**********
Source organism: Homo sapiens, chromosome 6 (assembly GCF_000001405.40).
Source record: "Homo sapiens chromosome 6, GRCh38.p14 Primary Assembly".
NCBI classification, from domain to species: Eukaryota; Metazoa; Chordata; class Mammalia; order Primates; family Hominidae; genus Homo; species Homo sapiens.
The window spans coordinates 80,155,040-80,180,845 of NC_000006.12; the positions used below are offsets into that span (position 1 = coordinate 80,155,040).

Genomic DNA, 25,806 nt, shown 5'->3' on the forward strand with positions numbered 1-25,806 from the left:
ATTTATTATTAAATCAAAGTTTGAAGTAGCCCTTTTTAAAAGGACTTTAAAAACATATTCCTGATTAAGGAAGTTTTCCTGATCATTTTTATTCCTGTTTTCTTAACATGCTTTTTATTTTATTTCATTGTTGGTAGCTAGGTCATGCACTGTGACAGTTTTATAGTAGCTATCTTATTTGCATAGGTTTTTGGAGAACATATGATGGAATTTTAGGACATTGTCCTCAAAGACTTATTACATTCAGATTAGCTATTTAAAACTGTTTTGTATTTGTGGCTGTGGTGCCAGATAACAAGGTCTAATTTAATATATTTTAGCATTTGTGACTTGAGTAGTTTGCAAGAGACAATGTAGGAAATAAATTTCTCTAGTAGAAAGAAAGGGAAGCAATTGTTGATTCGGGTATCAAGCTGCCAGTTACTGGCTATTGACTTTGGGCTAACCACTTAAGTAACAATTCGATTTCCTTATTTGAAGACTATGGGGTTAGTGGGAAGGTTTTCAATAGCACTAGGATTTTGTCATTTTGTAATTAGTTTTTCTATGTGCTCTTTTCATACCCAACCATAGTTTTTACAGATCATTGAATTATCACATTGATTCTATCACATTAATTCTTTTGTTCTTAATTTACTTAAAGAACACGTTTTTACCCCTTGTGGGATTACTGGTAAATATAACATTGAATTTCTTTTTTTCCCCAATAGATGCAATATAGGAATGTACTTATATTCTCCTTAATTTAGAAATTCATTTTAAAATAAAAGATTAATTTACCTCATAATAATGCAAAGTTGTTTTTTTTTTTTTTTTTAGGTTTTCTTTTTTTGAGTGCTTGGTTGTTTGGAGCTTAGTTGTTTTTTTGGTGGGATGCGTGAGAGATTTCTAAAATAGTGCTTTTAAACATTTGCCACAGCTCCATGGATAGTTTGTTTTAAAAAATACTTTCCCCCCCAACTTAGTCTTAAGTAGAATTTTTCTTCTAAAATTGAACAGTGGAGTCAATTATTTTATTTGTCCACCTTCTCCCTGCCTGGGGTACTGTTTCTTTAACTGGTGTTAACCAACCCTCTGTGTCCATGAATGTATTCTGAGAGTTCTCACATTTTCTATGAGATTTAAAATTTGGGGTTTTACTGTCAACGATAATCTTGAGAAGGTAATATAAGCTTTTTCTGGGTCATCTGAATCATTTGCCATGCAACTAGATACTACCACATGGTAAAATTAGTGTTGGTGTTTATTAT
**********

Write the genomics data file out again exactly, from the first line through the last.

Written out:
Source organism: Homo sapiens, chromosome 6 (assembly GCF_000001405.40).
Source record: "Homo sapiens chromosome 6, GRCh38.p14 Primary Assembly".
NCBI classification, from domain to species: Eukaryota; Metazoa; Chordata; class Mammalia; order Primates; family Hominidae; genus Homo; species Homo sapiens.
The window spans coordinates 80,155,040-80,180,845 of NC_000006.12; the positions used below are offsets into that span (position 1 = coordinate 80,155,040).

Genomic DNA, 25,806 nt, shown 5'->3' on the forward strand with positions numbered 1-25,806 from the left:
ATTTATTATTAAATCAAAGTTTGAAGTAGCCCTTTTTAAAAGGACTTTAAAAACATATTCCTGATTAAGGAAGTTTTCCTGATCATTTTTATTCCTGTTTTCTTAACATGCTTTTTATTTTATTTCATTGTTGGTAGCTAGGTCATGCACTGTGACAGTTTTATAGTAGCTATCTTATTTGCATAGGTTTTTGGAGAACATATGATGGAATTTTAGGACATTGTCCTCAAAGACTTATTACATTCAGATTAGCTATTTAAAACTGTTTTGTATTTGTGGCTGTGGTGCCAGATAACAAGGTCTAATTTAATATATTTTAGCATTTGTGACTTGAGTAGTTTGCAAGAGACAATGTAGGAAATAAATTTCTCTAGTAGAAAGAAAGGGAAGCAATTGTTGATTCGGGTATCAAGCTGCCAGTTACTGGCTATTGACTTTGGGCTAACCACTTAAGTAACAATTCGATTTCCTTATTTGAAGACTATGGGGTTAGTGGGAAGGTTTTCAATAGCACTAGGATTTTGTCATTTTGTAATTAGTTTTTCTATGTGCTCTTTTCATACCCAACCATAGTTTTTACAGATCATTGAATTATCACATTGATTCTATCACATTAATTCTTTTGTTCTTAATTTACTTAAAGAACACGTTTTTACCCCTTGTGGGATTACTGGTAAATATAACATTGAATTTCTTTTTTTCCCCAATAGATGCAATATAGGAATGTACTTATATTCTCCTTAATTTAGAAATTCATTTTAAAATAAAAGATTAATTTACCTCATAATAATGCAAAGTTGTTTTTTTTTTTTTTTTTAGGTTTTCTTTTTTTGAGTGCTTGGTTGTTTGGAGCTTAGTTGTTTTTTTGGTGGGATGCGTGAGAGATTTCTAAAATAGTGCTTTTAAACATTTGCCACAGCTCCATGGATAGTTTGTTTTAAAAAATACTTTCCCCCCCAACTTAGTCTTAAGTAGAATTTTTCTTCTAAAATTGAACAGTGGAGTCAATTATTTTATTTGTCCACCTTCTCCCTGCCTGGGGTACTGTTTCTTTAACTGGTGTTAACCAACCCTCTGTGTCCATGAATGTATTCTGAGAGTTCTCACATTTTCTATGAGATTTAAAATTTGGGGTTTTACTGTCAACGATAATCTTGAGAAGGTAATATAAGCTTTTTCTGGGTCATCTGAATCATTTGCCATGCAACTAGATACTACCACATGGTAAAATTAGTGTTGGTGTTTATTAT